Justice Department finds insufficient evidence for federal charges in Ramarley Graham case

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Tim Fleischer reports on the U.S. Attorney's decision not to bring federal charges in the killing of Ramarley Graham.

U.S. Attorney Preet Bharara announced Tuesday that there is insufficient evidence to pursue federal criminal charges in connection with the fatal shooting of Ramarley Graham.

Ramarley Graham was 18 when he was shot once in the bathroom of his Bronx home by an NYPD officer who had barged inside during a drug investigation. He was killed in front of his grandmother and 6-year-old brother.

"Four years fighting for justice, and in four years we get this decision," mom Constance Malcolm said. "Not good."

The Justice Department decided to review the case after a grand jury failed to indict Officer Richard Haste on manslaughter charges, but Malcolm now feels she's been dealt another blow.

"I couldn't understand how you could come up with that decision when you are in your home, you're supposed to be safe," she said. "He didn't commit a crime. He wasn't running."

The meeting comes one month after Graham's family and friends held an all-night vigil calling for prosecution. Bharara met with Graham's family and their representatives to inform them of the decision.

"Time and time over again, it seems they always take the cop's word over anybody else," Malcolm said. "So I didn't have any faith in the system. The Bronx DA had already failed me."

Haste said he fired his weapon because he thought he was going to be shot, though no weapons were found in the apartment. He was indicted on manslaughter charges in the summer of 2012, but they were dismissed by a judge who said prosecutors improperly instructed grand jurors to imply they should disregard testimony from officers who radioed Haste in advance to warn him about Graham potentially being armed. A second grand jury declined to re-indict the officer.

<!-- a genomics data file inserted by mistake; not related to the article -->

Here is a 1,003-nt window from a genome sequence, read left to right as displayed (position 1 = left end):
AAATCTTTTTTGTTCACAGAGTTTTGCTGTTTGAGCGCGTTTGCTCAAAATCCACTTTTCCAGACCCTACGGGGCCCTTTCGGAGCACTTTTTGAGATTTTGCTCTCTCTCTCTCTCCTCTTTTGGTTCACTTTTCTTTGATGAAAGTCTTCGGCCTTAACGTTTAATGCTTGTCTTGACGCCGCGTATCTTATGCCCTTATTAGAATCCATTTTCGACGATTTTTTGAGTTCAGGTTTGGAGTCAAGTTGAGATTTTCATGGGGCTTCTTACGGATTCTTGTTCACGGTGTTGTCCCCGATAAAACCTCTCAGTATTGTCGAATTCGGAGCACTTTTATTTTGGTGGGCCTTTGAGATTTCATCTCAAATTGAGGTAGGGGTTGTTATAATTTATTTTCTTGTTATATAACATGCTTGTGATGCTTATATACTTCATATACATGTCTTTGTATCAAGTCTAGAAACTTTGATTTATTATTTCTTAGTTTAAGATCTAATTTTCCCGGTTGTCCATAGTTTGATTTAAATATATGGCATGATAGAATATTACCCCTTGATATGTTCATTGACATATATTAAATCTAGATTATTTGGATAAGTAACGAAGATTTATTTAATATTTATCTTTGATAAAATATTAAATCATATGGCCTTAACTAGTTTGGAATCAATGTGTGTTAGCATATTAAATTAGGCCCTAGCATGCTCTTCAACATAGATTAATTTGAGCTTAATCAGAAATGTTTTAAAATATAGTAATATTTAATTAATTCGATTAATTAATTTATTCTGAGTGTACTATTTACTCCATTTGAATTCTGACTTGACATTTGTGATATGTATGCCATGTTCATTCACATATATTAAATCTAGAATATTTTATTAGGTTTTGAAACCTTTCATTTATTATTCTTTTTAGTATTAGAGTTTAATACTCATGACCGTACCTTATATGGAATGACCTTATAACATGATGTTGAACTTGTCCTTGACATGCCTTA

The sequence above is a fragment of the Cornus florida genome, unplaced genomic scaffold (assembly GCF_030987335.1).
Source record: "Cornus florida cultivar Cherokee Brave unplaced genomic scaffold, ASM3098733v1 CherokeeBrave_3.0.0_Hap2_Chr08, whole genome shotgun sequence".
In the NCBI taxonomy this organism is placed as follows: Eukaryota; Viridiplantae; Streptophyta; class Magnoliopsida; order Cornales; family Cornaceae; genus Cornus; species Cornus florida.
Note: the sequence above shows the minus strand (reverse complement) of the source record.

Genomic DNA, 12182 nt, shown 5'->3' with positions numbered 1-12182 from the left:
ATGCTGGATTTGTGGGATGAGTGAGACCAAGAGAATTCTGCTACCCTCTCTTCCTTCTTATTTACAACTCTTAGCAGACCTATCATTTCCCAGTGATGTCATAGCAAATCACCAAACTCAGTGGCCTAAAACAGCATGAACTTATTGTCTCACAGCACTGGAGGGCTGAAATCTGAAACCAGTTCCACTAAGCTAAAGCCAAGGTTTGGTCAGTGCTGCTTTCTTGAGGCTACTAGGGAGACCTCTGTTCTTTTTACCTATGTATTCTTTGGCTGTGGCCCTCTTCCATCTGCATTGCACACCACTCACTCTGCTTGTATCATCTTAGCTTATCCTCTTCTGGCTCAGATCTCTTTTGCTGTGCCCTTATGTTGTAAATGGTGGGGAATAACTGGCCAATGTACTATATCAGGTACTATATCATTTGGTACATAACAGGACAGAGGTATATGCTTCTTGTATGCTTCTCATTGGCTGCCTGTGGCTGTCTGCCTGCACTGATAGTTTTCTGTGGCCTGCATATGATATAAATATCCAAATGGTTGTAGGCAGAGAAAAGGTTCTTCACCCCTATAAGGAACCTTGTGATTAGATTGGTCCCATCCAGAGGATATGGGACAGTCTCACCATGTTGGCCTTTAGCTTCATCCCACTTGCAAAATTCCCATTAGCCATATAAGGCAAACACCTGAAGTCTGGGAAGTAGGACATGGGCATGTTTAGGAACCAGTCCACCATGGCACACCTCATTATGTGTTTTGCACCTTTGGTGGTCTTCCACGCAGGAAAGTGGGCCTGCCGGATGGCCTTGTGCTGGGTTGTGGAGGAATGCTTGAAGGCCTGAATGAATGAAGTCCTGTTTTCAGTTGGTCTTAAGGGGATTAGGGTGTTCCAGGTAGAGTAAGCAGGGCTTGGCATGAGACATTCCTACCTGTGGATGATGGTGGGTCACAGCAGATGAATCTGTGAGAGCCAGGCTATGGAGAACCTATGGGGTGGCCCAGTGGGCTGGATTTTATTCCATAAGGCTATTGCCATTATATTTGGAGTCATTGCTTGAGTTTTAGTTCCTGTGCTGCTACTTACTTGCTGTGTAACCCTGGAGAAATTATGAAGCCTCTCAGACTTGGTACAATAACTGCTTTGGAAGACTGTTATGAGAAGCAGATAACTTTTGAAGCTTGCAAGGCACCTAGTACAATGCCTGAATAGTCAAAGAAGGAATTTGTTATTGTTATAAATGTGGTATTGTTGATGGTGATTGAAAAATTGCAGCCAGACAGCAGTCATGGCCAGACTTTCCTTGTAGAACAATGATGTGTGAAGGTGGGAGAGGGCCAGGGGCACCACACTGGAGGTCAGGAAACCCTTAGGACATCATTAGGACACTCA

Officials said the federal investigation revealed no evidence to refute Haste's testimony that he shot Graham in response to his mistaken belief that the teen was reaching for a gun, and that there are no witness accounts or physical evidence that materially contradict the claim.

After the shooting, Haste was stripped of his badge and gun and assigned to the department's fleet services division, officials said, but an internal disciplinary proceeding against him has been on hold pending the outcome of the federal investigation. In that time, Haste has received raises guaranteed by his union contract. An NYPD spokesman said Tuesday that Haste is currently on "modified assignment."

"He's gratified that the federal government has properly determined that there were no civil rights violations," Haste's attorney, Stuart London, said. "There never were any winners in this case because there was a loss of life."

Graham's family received a $3.9 million settlement from New York City.

Following the U.S. Attorney's announcement, Rev. Al Sharpton, President of the National Action Network, released a statement:
"I am extremely disappointed and can see no logic in law or reason why the U.S. Attorney's office would not proceed with a grand jury in the case of an unarmed young man killed in the bathroom of his own house when there was absolutely no threat to officers. This is a very painful decision for the family and the public at-large. I gave the eulogy at Ramarley Graham's funeral and pledged to stand with the family then, and National Action Network will continue to stand with them now as they pursue justice. I join the family in calling for the immediate termination of these officers from the force; they are a clear and present danger to all citizens."

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